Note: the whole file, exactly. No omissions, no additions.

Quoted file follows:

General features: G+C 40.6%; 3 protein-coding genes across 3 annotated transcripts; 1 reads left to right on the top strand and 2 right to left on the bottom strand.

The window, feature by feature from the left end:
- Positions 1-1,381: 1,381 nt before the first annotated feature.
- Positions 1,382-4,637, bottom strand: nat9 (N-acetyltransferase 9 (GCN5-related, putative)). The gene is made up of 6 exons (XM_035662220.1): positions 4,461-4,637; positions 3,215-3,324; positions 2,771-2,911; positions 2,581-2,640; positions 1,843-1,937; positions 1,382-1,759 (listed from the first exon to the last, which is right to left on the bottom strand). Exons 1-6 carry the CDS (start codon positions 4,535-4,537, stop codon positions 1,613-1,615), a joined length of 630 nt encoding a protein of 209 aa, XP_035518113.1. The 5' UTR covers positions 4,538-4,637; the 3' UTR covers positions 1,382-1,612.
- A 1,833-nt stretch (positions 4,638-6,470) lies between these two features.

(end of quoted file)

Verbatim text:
General features: G+C 40.6%; 3 protein-coding genes across 3 annotated transcripts; 1 reads left to right on the top strand and 2 right to left on the bottom strand.

The window, feature by feature from the left end:
- Positions 1-1,381: 1,381 nt before the first annotated feature.
- Positions 1,382-4,637, bottom strand: nat9 (N-acetyltransferase 9 (GCN5-related, putative)). The gene is made up of 6 exons (XM_035662220.1): positions 4,461-4,637; positions 3,215-3,324; positions 2,771-2,911; positions 2,581-2,640; positions 1,843-1,937; positions 1,382-1,759 (listed from the first exon to the last, which is right to left on the bottom strand). Exons 1-6 carry the CDS (start codon positions 4,535-4,537, stop codon positions 1,613-1,615), a joined length of 630 nt encoding a protein of 209 aa, XP_035518113.1. The 5' UTR covers positions 4,538-4,637; the 3' UTR covers positions 1,382-1,612.
- A 1,833-nt stretch (positions 4,638-6,470) lies between these two features.